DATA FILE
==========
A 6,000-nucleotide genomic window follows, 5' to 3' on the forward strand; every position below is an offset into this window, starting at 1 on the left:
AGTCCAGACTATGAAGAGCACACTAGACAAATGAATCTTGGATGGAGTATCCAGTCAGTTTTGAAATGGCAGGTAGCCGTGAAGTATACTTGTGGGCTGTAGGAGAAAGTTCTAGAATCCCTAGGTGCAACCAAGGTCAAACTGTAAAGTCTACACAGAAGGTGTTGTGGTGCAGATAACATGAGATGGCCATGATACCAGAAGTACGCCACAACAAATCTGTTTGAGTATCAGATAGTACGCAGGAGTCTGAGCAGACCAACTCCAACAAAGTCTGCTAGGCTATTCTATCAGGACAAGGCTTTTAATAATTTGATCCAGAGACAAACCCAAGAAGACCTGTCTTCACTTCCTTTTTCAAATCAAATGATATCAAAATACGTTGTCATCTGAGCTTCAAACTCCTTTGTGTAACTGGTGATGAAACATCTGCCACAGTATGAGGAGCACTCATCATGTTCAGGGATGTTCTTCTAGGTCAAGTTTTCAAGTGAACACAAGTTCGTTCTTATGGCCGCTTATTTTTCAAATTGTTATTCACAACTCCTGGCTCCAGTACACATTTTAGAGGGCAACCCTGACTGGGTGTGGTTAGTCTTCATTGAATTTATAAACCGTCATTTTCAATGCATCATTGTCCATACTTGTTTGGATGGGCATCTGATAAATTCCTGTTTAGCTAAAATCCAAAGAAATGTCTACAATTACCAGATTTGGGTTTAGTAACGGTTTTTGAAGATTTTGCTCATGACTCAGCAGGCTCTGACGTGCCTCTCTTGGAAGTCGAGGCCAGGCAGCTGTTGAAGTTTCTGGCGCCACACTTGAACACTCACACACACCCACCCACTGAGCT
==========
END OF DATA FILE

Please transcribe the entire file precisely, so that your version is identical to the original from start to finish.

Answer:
A 6,000-nucleotide genomic window follows, 5' to 3' on the forward strand; every position below is an offset into this window, starting at 1 on the left:
AGTCCAGACTATGAAGAGCACACTAGACAAATGAATCTTGGATGGAGTATCCAGTCAGTTTTGAAATGGCAGGTAGCCGTGAAGTATACTTGTGGGCTGTAGGAGAAAGTTCTAGAATCCCTAGGTGCAACCAAGGTCAAACTGTAAAGTCTACACAGAAGGTGTTGTGGTGCAGATAACATGAGATGGCCATGATACCAGAAGTACGCCACAACAAATCTGTTTGAGTATCAGATAGTACGCAGGAGTCTGAGCAGACCAACTCCAACAAAGTCTGCTAGGCTATTCTATCAGGACAAGGCTTTTAATAATTTGATCCAGAGACAAACCCAAGAAGACCTGTCTTCACTTCCTTTTTCAAATCAAATGATATCAAAATACGTTGTCATCTGAGCTTCAAACTCCTTTGTGTAACTGGTGATGAAACATCTGCCACAGTATGAGGAGCACTCATCATGTTCAGGGATGTTCTTCTAGGTCAAGTTTTCAAGTGAACACAAGTTCGTTCTTATGGCCGCTTATTTTTCAAATTGTTATTCACAACTCCTGGCTCCAGTACACATTTTAGAGGGCAACCCTGACTGGGTGTGGTTAGTCTTCATTGAATTTATAAACCGTCATTTTCAATGCATCATTGTCCATACTTGTTTGGATGGGCATCTGATAAATTCCTGTTTAGCTAAAATCCAAAGAAATGTCTACAATTACCAGATTTGGGTTTAGTAACGGTTTTTGAAGATTTTGCTCATGACTCAGCAGGCTCTGACGTGCCTCTCTTGGAAGTCGAGGCCAGGCAGCTGTTGAAGTTTCTGGCGCCACACTTGAACACTCACACACACCCACCCACTGAGCT